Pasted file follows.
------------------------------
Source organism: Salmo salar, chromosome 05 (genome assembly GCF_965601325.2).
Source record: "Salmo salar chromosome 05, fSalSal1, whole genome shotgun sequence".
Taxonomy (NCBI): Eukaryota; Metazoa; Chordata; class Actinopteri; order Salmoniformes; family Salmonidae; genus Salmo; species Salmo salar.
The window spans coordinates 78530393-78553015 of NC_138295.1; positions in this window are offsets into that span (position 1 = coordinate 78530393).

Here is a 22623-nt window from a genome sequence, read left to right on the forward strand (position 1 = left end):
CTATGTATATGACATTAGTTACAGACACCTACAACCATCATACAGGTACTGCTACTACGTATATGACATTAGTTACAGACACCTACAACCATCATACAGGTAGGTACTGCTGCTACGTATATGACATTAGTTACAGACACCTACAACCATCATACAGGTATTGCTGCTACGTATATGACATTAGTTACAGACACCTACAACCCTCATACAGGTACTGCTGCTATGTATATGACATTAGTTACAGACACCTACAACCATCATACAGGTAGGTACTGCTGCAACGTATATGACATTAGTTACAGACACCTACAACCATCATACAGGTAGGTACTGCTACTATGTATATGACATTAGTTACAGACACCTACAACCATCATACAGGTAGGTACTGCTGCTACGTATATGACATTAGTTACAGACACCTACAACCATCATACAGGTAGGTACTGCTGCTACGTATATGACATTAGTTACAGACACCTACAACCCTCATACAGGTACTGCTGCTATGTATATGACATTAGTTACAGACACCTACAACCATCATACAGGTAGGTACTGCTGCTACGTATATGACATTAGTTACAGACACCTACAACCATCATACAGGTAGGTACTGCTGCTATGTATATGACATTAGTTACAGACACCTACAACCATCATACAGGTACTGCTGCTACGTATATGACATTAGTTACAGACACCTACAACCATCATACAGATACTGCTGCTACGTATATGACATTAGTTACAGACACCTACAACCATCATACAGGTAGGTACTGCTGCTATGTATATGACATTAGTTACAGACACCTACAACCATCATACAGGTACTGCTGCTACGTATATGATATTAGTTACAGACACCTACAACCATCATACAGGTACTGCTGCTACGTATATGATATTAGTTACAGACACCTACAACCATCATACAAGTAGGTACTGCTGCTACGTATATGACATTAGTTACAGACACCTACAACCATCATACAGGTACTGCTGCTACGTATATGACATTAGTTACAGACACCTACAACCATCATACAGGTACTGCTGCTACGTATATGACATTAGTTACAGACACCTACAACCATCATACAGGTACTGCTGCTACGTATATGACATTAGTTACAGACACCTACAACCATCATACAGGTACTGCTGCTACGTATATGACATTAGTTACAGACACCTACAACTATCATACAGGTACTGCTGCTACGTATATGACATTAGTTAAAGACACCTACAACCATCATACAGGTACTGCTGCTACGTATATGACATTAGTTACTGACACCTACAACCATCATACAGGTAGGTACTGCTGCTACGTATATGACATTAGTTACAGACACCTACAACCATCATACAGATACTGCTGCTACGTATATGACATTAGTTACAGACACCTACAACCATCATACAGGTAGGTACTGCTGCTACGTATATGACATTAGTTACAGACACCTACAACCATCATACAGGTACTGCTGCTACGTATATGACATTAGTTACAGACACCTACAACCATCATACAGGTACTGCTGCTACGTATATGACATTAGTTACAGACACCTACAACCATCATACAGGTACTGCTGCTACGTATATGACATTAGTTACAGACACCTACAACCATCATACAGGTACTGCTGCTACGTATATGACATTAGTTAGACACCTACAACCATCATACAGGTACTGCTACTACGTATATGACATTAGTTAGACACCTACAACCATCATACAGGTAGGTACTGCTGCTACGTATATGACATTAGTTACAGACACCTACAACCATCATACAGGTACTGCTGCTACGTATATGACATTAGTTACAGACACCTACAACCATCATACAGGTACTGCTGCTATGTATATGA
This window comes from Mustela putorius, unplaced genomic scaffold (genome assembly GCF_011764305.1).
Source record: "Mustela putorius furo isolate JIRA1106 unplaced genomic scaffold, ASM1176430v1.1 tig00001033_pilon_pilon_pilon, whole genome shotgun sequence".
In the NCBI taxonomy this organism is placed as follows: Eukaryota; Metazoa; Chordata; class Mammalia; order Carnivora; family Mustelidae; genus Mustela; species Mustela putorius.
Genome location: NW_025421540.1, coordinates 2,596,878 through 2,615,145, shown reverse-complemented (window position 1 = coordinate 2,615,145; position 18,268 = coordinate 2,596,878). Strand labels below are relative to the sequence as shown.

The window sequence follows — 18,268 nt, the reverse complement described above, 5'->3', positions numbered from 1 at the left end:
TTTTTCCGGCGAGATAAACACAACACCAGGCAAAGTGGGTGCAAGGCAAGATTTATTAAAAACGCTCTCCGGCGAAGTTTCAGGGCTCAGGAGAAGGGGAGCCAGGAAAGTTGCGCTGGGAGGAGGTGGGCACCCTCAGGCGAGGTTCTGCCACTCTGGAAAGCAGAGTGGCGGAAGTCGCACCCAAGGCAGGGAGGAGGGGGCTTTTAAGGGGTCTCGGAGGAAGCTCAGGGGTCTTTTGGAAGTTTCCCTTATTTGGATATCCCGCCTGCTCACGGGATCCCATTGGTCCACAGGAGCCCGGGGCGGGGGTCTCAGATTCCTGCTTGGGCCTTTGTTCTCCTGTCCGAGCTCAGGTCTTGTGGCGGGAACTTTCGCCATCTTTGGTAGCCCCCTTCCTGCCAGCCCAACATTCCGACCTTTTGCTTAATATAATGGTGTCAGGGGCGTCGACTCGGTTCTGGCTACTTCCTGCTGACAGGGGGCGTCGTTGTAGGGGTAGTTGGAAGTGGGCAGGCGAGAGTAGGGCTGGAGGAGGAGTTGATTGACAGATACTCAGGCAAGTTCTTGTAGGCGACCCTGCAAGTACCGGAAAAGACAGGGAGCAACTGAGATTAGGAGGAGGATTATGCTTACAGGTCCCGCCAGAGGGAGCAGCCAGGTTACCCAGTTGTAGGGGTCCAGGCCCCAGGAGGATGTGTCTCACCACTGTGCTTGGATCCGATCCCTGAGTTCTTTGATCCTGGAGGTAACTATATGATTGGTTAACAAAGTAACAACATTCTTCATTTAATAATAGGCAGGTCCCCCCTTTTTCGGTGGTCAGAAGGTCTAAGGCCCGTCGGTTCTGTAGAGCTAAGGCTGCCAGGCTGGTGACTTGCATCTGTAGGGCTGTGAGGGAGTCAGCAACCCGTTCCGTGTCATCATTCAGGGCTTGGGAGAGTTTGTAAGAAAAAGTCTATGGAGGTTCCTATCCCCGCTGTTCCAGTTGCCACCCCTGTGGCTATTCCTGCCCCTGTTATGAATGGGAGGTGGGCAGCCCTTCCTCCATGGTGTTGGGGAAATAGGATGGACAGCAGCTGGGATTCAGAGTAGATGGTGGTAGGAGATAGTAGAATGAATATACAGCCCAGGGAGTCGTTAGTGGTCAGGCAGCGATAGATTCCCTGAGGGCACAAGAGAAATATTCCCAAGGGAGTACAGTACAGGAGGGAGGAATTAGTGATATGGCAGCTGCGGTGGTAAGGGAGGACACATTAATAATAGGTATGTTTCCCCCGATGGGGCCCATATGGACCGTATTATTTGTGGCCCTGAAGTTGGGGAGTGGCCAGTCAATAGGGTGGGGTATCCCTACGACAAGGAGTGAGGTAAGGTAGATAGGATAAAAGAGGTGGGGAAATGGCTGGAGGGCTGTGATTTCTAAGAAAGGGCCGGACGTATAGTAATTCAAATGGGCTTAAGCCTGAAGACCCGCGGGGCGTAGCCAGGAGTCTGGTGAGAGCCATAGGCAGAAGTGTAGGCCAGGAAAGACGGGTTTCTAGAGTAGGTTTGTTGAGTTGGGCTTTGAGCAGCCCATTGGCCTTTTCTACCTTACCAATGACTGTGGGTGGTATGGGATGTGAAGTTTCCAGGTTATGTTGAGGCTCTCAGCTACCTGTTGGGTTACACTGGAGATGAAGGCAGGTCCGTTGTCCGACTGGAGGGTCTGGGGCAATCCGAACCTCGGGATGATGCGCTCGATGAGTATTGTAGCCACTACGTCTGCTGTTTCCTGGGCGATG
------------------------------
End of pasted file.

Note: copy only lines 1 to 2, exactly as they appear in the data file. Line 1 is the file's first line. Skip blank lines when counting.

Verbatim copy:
Source organism: Salmo salar, chromosome 05 (genome assembly GCF_965601325.2).
Source record: "Salmo salar chromosome 05, fSalSal1, whole genome shotgun sequence".